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Limestone stub peeks out

rain-worn and illegible

Quebec meadow kissed

by a bronze-pink sky

covering 21 grams.

Born of a famine

crossing the ocean to starve

comfort in chaos; clear liquid numbs

made of grain

violation sets the tone.

Infantry fox hole

staring at dead eyes open

comfort in chaos; brown liquid numbs barley gold

he carries a French postcard in his pocket

addressed to his Son, but unsent.

Homecoming bitter

sweet family gone

umber stained fingers, burnt

holding onto hope and a satchel

hopping from one train to the next

for years; becoming thin as a rail.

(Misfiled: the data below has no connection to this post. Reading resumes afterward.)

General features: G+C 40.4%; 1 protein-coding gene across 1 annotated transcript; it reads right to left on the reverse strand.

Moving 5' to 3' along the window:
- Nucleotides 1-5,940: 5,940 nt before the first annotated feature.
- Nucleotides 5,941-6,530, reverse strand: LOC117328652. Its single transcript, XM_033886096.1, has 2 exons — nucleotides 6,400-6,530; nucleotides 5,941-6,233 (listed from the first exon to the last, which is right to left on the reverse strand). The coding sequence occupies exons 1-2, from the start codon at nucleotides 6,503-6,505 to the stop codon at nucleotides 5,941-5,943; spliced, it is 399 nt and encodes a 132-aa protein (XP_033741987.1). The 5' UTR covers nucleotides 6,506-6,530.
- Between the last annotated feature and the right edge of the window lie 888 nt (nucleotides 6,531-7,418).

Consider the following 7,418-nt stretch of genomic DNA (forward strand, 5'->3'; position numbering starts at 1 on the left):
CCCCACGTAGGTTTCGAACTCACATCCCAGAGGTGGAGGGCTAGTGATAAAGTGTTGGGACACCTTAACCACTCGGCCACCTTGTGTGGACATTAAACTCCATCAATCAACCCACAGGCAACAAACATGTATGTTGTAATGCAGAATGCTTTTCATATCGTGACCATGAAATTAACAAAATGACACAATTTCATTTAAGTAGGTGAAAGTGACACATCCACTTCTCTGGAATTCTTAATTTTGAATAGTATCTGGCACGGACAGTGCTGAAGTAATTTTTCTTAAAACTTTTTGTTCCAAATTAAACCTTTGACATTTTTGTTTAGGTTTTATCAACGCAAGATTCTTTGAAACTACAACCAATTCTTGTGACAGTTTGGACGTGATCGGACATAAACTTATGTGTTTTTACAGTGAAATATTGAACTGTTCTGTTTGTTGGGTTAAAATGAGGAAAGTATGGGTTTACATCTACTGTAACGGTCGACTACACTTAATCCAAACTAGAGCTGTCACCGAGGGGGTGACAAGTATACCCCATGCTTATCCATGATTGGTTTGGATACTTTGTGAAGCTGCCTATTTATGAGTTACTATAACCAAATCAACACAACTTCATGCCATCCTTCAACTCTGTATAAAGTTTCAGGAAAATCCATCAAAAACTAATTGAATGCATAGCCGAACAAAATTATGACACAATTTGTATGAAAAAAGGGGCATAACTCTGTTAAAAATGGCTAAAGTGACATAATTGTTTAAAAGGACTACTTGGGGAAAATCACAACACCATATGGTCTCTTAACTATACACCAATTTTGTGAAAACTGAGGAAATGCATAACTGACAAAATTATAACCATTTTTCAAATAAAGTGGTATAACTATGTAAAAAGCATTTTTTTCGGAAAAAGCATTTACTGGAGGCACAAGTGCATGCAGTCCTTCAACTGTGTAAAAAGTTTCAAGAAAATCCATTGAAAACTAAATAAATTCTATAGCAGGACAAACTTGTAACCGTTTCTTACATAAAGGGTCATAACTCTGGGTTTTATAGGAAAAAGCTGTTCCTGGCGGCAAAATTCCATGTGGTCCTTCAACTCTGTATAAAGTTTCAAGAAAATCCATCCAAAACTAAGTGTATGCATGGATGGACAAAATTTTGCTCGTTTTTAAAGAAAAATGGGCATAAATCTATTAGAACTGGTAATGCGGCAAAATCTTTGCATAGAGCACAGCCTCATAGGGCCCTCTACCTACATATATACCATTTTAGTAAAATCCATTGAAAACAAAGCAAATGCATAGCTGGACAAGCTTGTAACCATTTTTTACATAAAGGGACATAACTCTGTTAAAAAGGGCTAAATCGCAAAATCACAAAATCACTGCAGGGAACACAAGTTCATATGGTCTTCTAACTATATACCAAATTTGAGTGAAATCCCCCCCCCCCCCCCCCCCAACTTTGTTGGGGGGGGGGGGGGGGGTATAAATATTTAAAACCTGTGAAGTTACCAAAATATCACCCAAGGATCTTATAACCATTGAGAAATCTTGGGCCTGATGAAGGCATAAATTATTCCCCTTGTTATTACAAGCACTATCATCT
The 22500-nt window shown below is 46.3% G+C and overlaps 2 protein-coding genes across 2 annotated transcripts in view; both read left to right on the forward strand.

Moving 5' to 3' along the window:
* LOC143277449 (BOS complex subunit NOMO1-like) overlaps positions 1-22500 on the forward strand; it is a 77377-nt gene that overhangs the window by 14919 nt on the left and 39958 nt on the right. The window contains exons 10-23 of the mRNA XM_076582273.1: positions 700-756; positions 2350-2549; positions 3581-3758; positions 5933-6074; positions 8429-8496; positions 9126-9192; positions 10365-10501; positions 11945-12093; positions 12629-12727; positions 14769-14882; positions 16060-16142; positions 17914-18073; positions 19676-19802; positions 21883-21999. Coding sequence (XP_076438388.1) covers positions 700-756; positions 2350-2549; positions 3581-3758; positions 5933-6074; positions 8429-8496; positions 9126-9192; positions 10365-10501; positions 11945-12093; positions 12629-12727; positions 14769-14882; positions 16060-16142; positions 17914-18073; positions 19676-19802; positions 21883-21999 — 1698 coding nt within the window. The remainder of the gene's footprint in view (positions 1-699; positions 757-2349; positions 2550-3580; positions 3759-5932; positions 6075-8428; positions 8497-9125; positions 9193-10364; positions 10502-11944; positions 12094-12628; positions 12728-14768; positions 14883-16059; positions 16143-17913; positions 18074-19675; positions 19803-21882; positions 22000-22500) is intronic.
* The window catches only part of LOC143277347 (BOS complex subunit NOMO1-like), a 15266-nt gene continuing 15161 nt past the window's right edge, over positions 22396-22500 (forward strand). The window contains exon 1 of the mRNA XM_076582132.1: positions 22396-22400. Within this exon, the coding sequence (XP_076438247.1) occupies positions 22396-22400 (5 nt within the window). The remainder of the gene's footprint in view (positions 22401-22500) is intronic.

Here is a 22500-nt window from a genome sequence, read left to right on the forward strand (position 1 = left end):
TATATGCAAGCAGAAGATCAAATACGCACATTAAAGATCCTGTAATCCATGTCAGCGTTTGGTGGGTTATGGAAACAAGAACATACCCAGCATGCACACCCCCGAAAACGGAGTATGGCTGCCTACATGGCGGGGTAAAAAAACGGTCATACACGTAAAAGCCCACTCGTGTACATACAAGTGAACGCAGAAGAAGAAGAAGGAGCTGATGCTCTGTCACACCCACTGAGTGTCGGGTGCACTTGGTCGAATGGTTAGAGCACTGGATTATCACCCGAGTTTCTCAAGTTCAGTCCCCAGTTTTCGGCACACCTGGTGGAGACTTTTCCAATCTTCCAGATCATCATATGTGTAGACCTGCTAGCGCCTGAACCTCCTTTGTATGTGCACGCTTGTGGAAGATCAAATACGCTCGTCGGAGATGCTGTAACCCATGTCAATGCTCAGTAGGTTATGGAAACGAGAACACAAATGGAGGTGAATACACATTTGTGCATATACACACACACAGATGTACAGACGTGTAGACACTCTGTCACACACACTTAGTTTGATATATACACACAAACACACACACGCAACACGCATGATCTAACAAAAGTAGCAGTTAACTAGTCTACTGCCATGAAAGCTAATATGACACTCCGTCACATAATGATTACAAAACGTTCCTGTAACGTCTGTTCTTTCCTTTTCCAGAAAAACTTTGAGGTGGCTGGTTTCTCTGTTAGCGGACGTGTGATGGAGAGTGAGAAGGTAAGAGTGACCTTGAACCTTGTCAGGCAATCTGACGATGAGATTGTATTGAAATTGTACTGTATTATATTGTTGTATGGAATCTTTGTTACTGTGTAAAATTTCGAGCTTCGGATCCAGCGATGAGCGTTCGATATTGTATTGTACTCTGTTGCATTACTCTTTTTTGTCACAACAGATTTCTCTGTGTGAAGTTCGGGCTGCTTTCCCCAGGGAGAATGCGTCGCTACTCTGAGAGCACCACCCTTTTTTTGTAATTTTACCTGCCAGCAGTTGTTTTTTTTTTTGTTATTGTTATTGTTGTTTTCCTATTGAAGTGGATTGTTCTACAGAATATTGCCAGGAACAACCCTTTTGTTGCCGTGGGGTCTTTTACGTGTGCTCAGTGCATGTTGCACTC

Mrs. Mini’s rooming house

armies of salvation givers give hope

to no avail; winning and losing

comfort in chaos; Bay Rum* numbs

familiar spiral begins once more.

Needles burn with beautiful warmth

numbing to another plane

he knows no Russian, but

tattoos cover his hands with the symbols

of a criminal.

All warnings are futile

finally, hope is gone

at the bottom of a ditch; throat slit

legs wrapped in hay wire

a monogrammed, porkpie hat rolls

to the bottom



Posted for OpenLinkNight #5 dVerse Poet’s Pub http://dversepoets.com/

and, dVerse Pretzels and Bullfights, Memorial Day prompt, 2012.

This poem is about my Grandfather who died decades before my birth. He was an infantryman in the Canadian army during WWI. His murder remains unsolved, but newspaper articles speculated it was the result of unpaid drug and gambling debts. *Bay Rum, an after shave with high alcohol content, was popular during WWII and before.